- Focus on overall health
While you aren’t training, use your time to focus on staying generally healthy. Eat nutritious food and stay hydrated. If your injury has an open wound, ensure you are caring for it properly. Though doing this may not drastically increase the time in which you recover, it will assist in keeping your body ready to return to training.
- Take it slow when returning
When you’ve rested your injury and its finally time to get back to training, don’t hop back in at full force. Take your return to training slow. If your rest time has been particularly long you may even need physiotherapy to assist you in returning to your training safely.
Far too often athletes return to training either too soon or at too high of an intensity. Aside from caring for your ailments properly, there isn’t all that much you can do aside from wait it out. Remember that serious injuries or those that have required surgery will need more rest than others. Additionally, your surgeon or doctor will have likely given you directions to aid in injury recovery.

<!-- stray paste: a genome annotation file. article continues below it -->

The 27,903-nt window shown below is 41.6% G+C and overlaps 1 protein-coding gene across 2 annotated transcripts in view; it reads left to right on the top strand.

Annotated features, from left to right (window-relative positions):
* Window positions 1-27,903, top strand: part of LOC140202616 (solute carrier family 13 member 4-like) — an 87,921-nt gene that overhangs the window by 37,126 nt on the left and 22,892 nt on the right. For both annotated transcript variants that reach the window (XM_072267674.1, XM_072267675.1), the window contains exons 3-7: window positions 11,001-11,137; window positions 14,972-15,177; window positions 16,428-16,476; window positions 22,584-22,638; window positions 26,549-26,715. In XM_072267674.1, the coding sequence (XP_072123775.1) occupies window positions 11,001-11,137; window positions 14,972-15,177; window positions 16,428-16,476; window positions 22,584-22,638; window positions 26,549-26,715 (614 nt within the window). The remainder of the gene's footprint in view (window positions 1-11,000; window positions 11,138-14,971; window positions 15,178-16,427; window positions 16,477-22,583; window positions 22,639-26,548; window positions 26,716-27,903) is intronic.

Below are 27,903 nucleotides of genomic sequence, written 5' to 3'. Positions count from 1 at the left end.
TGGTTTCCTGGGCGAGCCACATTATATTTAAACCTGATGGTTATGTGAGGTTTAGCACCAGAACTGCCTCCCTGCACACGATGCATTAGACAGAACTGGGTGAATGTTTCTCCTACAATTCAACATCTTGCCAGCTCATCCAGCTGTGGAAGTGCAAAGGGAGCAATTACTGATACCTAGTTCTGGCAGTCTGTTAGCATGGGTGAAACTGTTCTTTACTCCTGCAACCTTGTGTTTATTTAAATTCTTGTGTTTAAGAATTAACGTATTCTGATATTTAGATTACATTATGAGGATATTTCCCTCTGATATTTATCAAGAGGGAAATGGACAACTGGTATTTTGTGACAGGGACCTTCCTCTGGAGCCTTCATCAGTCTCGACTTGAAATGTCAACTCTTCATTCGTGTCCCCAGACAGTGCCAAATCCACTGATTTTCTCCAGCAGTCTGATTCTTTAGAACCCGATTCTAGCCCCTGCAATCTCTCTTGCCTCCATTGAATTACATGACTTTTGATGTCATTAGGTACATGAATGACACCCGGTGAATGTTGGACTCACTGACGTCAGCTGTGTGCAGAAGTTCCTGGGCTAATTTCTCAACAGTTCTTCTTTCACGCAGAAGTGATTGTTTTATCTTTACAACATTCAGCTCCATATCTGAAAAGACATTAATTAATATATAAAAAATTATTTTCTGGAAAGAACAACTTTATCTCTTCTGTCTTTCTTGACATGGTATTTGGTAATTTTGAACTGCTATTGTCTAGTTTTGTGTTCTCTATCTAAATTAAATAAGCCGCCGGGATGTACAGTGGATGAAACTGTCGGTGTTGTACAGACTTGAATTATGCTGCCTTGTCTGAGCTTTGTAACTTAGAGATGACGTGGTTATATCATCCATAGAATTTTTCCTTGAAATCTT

Always follow the advice of your doctor. Though it is important to get back to training, starting too soon or doing too much can re-injure your body and leave you with a more server injury or a longer recovery period.
How to Prevent Boxing Injuries
Like any sport, injuries in boxing can happen from time to time. Though you won’t necessarily be able to prevent every injury, there are things you can do to reduce and prevent injuries while training. See our tips below to on how to prevent hand injuries in boxing and other training related injuries.